The construction industry is facing a labor shortage, and project managers (PMs) are among the top three hardest to find of skilled workers. Four out of five organizations report that they are struggling to find qualified PMs, and more than 20% of PMs are approaching retirement age and will need replacing. How did this shortage come about and catch so many companies seemingly off-guard?
Construction project managers are in short supply as a result of a rebounding economy, an aging workforce, and a dwindling supply of new talent. Other possible reasons for the shortage include shortsighted hiring practices, lack of planning for the future, and cuts in budgets that result in fewer trainees. While there may be plenty of junior talent available, mid-level and senior talent are hard to find. These are the workers who have experience and knowledge in the field—things that cannot be taught.
What can be done about this shortage in the short term? One simple solution is for a company to look internally for talent already on the organization’s payroll. Training current employees for advancement is cheaper in the long run than hiring new employees. Also, promoting from within enables an employee to build upon existing knowledge and skills in less time than a new hire. Another option is to bring in a third party consultant specializing in PM development who can look at employees more objectively than those within an organization.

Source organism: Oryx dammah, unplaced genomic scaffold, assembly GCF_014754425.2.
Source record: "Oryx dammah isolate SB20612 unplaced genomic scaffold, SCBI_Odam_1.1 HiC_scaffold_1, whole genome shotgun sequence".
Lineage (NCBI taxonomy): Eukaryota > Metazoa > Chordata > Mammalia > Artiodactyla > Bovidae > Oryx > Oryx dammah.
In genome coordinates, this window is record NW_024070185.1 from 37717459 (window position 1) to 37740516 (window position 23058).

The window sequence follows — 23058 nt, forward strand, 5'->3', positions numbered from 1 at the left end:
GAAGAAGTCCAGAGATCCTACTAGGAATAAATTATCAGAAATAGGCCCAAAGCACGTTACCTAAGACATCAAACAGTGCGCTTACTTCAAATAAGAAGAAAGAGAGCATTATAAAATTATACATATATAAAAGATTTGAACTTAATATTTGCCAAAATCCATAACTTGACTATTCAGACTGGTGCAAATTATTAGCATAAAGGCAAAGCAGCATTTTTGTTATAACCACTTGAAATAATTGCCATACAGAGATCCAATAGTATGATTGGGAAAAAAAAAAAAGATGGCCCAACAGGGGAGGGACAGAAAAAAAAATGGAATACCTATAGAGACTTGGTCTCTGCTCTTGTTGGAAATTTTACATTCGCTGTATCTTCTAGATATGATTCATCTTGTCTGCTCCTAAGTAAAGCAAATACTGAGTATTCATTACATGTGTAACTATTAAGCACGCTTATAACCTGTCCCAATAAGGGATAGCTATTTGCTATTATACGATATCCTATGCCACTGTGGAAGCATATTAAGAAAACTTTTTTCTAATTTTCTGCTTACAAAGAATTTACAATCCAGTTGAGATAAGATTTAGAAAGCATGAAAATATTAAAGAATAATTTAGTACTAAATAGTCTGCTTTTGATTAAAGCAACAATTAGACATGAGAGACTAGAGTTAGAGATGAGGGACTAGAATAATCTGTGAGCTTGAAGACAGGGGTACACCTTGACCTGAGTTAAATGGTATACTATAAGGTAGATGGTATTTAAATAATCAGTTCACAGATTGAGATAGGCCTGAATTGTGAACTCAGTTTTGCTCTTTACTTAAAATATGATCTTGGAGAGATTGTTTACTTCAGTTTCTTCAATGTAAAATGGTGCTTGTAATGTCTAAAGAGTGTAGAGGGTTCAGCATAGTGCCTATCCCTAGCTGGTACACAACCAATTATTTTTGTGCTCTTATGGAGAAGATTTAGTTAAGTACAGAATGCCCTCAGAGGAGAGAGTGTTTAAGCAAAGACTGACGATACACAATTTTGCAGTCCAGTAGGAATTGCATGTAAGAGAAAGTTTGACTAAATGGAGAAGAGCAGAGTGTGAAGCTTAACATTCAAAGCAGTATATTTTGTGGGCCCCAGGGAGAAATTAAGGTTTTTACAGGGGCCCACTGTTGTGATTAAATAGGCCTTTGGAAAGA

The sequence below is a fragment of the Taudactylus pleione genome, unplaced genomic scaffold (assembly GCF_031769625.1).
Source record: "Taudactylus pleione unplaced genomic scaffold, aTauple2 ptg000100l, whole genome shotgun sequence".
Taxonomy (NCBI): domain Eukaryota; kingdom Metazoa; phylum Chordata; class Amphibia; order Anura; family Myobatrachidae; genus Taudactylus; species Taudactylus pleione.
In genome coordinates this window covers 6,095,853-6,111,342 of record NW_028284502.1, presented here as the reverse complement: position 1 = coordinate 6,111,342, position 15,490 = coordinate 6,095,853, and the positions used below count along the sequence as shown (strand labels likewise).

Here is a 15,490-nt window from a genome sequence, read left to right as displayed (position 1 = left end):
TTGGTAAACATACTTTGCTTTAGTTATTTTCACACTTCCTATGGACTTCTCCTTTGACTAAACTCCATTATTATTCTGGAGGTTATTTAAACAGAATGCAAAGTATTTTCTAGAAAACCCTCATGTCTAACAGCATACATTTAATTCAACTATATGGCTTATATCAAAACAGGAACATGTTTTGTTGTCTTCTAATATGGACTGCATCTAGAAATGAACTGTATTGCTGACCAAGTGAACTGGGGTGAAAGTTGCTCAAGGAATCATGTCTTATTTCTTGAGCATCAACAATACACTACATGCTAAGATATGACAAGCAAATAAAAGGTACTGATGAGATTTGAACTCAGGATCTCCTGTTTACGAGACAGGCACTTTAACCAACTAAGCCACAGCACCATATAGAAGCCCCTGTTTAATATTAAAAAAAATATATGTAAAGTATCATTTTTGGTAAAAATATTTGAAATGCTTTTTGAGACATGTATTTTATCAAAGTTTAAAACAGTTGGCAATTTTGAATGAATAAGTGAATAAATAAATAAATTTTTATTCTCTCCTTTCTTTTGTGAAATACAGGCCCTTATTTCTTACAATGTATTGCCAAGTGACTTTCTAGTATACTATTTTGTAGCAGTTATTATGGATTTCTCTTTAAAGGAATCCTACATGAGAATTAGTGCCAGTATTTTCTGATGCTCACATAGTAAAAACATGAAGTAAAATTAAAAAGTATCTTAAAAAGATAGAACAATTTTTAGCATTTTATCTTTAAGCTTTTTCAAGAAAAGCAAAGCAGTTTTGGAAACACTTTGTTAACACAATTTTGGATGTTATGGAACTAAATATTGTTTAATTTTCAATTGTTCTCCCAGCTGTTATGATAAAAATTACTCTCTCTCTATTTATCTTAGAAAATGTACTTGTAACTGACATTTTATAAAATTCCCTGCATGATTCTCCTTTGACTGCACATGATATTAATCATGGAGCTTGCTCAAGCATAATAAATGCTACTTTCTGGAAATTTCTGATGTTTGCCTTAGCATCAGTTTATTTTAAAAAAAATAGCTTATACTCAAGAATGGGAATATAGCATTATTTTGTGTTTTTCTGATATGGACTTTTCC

For a longterm solution, organizations must look toward the future and have one, three, and five-year plans for employment needs. Also, current executives and PMs should play a major role in finding and developing a new generation of company leaders. Part of that plan should include recruiting college graduates in order to prevent future shortages.
One way of ensuring that your company is appealing to future generations is to have tools and practices in place that demonstrate up-to-date technology and efficiency. The next generation of project managers expect access to the tools that help them communicate effectively and meet or exceed expectations set for schedule and budget.
Predicting future needs may be difficult, but having enough PMs will be beneficial in the long run because a company will be able to work on more contracts. An organization’s success is ultimately defined by its ability to execute projects and to satisfy customers—these are also the project manager’s main responsibilities. An unexpected bonus of the shortage is that experienced project managers and promising recruits will encounter more opportunities and likely higher salaries.
Photo © U.S. Navy photo by Senior Chief Journalist Melissa Pinsonneault/Wikimedia Commons